There is probably nothing that distinguishes classical ballet more than the pointe shoe. It is a characteristic element that everyone recognizes. While everyone may recognize a pointe shoe for what it is they may not know that there are different techniques for getting on pointe.
The two basic techniques are:
- the “spring” – a very small jump where the toe comes to the place where the arch used to be when the whole foot was on the floor
- the “roll up” – lifting the heel until the weight is on the ball of the foot and then “rolling” to pointe from there.
Conversely, you can come down from pointe using either of the two techniques as well. The “spring” method, originating from the Italian School, circa 1870, is quick, strong, secure and allows for the confident execution of the most difficult steps in the repertory of classical ballet. The “rolling up” method, originating from the French School, circa 1840, is more subtle and smooth but is weaker and provides greater odds of slipping while attempting advanced steps. This method is the original technique as the pointe shoe was invented during the romantic period of ballet and the steps of pointe work were very simple.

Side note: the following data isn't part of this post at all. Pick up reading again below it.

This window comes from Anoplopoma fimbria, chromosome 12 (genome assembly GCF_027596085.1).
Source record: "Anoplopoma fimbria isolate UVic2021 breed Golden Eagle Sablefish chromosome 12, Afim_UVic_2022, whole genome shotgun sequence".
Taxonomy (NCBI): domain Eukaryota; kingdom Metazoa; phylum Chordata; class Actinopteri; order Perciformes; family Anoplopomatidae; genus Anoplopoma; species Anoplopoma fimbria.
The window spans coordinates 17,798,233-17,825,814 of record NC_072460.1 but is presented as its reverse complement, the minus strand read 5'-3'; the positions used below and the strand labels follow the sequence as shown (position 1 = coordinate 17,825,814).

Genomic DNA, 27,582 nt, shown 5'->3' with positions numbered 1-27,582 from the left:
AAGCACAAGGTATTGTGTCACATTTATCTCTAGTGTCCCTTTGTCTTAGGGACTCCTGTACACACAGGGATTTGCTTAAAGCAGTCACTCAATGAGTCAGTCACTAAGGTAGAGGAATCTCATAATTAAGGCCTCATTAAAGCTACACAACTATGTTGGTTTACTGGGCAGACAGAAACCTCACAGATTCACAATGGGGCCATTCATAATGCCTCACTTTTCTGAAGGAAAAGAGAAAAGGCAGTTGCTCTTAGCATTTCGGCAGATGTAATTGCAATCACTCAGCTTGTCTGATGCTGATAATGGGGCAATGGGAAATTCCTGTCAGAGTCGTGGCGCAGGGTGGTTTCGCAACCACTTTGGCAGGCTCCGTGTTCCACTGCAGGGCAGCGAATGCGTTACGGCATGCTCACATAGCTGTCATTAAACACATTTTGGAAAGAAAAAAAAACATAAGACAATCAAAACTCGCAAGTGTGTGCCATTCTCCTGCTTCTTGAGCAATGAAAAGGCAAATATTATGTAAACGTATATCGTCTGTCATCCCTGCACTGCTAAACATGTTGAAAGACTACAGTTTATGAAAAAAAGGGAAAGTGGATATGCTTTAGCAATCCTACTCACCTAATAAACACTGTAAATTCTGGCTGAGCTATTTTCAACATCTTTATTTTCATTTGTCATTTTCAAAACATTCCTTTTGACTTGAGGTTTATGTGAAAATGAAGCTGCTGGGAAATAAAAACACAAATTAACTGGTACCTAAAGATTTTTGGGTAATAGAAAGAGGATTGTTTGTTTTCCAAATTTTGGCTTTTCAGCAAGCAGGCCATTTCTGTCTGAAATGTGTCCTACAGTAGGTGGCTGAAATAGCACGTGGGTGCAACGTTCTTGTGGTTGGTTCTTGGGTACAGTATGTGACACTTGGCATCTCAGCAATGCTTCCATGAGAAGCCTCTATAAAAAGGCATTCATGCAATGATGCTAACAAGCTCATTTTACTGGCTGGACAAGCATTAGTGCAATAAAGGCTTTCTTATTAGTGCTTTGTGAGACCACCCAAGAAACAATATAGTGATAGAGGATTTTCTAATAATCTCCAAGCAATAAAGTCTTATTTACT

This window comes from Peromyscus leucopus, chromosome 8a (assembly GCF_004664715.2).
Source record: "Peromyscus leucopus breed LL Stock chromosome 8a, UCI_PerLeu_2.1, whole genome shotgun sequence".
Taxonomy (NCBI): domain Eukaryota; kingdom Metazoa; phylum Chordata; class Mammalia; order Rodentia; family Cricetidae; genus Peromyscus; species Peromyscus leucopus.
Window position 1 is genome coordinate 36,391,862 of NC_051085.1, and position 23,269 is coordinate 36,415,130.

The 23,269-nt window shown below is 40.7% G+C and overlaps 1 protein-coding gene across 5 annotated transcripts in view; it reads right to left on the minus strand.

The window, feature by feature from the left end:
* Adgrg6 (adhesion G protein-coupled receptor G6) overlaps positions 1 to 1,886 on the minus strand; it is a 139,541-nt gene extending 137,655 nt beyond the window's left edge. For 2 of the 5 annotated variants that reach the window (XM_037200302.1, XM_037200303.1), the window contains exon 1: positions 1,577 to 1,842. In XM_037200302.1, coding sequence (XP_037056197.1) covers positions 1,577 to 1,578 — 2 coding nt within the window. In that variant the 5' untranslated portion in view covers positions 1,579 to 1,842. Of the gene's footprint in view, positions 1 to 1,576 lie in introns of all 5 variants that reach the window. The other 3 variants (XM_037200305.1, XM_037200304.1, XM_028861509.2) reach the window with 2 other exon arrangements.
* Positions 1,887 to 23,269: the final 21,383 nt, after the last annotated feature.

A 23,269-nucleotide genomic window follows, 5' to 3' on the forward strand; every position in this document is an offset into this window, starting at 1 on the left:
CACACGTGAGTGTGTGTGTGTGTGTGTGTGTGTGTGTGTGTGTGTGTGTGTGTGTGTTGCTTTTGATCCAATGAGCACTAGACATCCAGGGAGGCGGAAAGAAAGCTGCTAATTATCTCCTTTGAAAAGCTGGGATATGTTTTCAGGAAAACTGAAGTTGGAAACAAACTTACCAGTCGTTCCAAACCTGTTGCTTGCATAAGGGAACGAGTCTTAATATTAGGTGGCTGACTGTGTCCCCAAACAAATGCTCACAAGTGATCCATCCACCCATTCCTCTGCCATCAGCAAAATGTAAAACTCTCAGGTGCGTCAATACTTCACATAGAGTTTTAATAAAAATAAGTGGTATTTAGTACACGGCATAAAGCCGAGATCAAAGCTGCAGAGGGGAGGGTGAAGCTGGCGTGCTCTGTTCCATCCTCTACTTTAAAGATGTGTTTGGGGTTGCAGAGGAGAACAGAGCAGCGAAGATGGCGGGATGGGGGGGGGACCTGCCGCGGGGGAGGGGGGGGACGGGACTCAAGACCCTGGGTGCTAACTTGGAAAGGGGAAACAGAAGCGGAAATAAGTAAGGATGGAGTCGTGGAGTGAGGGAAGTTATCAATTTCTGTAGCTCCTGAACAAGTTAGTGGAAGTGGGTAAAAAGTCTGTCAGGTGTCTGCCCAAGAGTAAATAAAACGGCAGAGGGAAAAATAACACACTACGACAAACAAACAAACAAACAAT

I teach the “spring” method as this is the best technique to produce strong and consistent results. The students develop confidence quickly as they learn speed and attack with their pointe work. I also teach the “rolling up and down” method, but sparingly. This technique is useful when performing repertory from the romantic era.